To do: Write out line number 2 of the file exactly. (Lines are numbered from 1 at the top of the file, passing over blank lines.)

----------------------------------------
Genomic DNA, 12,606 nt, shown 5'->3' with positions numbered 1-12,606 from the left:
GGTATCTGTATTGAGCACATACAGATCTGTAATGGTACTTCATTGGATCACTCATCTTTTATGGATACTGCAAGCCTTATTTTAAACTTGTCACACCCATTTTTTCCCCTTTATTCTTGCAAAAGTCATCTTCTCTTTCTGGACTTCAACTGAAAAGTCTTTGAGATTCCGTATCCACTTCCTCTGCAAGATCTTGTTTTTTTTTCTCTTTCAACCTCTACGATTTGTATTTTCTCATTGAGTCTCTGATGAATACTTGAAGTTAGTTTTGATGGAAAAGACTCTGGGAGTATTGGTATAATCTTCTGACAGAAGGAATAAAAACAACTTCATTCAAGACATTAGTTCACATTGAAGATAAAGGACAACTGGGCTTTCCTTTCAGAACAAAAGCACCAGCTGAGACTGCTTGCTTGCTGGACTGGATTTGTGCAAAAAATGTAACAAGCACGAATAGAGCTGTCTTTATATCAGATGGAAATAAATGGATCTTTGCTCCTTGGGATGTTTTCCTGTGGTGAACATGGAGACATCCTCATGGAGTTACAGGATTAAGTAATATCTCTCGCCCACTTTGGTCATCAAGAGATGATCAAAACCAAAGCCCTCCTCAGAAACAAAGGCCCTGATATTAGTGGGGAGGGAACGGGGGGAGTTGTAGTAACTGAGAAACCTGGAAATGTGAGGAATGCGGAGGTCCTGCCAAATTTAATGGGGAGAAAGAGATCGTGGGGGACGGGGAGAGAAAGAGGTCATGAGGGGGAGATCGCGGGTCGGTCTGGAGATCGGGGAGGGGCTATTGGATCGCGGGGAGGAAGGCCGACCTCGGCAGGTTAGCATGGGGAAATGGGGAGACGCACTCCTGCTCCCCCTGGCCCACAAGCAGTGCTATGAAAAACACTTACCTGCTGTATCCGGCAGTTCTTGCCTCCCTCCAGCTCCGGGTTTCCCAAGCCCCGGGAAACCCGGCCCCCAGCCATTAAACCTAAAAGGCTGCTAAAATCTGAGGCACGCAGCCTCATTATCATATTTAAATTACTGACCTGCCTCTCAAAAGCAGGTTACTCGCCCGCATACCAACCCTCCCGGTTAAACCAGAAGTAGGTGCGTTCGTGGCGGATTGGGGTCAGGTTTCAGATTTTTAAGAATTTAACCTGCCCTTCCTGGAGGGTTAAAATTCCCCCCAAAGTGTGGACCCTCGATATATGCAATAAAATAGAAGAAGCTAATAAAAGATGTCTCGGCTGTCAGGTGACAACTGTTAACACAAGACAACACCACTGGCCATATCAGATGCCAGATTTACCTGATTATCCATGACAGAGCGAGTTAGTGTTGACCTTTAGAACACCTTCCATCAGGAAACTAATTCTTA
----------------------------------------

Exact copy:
GGTATCTGTATTGAGCACATACAGATCTGTAATGGTACTTCATTGGATCACTCATCTTTTATGGATACTGCAAGCCTTATTTTAAACTTGTCACACCCATTTTTTCCCCTTTATTCTTGCAAAAGTCATCTTCTCTTTCTGGACTTCAACTGAAAAGTCTTTGAGATTCCGTATCCACTTCCTCTGCAAGATCTTGTTTTTTTTTCTCTTTCAACCTCTACGATTTGTATTTTCTCATTGAGTCTCTGATGAATACTTGAAGTTAGTTTTGATGGAAAAGACTCTGGGAGTATTGGTATAATCTTCTGACAGAAGGAATAAAAACAACTTCATTCAAGACATTAGTTCACATTGAAGATAAAGGACAACTGGGCTTTCCTTTCAGAACAAAAGCACCAGCTGAGACTGCTTGCTTGCTGGACTGGATTTGTGCAAAAAATGTAACAAGCACGAATAGAGCTGTCTTTATATCAGATGGAAATAAATGGATCTTTGCTCCTTGGGATGTTTTCCTGTGGTGAACATGGAGACATCCTCATGGAGTTACAGGATTAAGTAATATCTCTCGCCCACTTTGGTCATCAAGAGATGATCAAAACCAAAGCCCTCCTCAGAAACAAAGGCCCTGATATTAGTGGGGAGGGAACGGGGGGAGTTGTAGTAACTGAGAAACCTGGAAATGTGAGGAATGCGGAGGTCCTGCCAAATTTAATGGGGAGAAAGAGATCGTGGGGGACGGGGAGAGAAAGAGGTCATGAGGGGGAGATCGCGGGTCGGTCTGGAGATCGGGGAGGGGCTATTGGATCGCGGGGAGGAAGGCCGACCTCGGCAGGTTAGCATGGGGAAATGGGGAGACGCACTCCTGCTCCCCCTGGCCCACAAGCAGTGCTATGAAAAACACTTACCTGCTGTATCCGGCAGTTCTTGCCTCCCTCCAGCTCCGGGTTTCCCAAGCCCCGGGAAACCCGGCCCCCAGCCATTAAACCTAAAAGGCTGCTAAAATCTGAGGCACGCAGCCTCATTATCATATTTAAATTACTGACCTGCCTCTCAAAAGCAGGTTACTCGCCCGCATACCAACCCTCCCGGTTAAACCAGAAGTAGGTGCGTTCGTGGCGGATTGGGGTCAGGTTTCAGATTTTTAAGAATTTAACCTGCCCTTCCTGGAGGGTTAAAATTCCCCCCAAAGTGTGGACCCTCGATATATGCAATAAAATAGAAGAAGCTAATAAAAGATGTCTCGGCTGTCAGGTGACAACTGTTAACACAAGACAACACCACTGGCCATATCAGATGCCAGATTTACCTGATTATCCATGACAGAGCGAGTTAGTGTTGACCTTTAGAACACCTTCCATCAGGAAACTAATTCTTA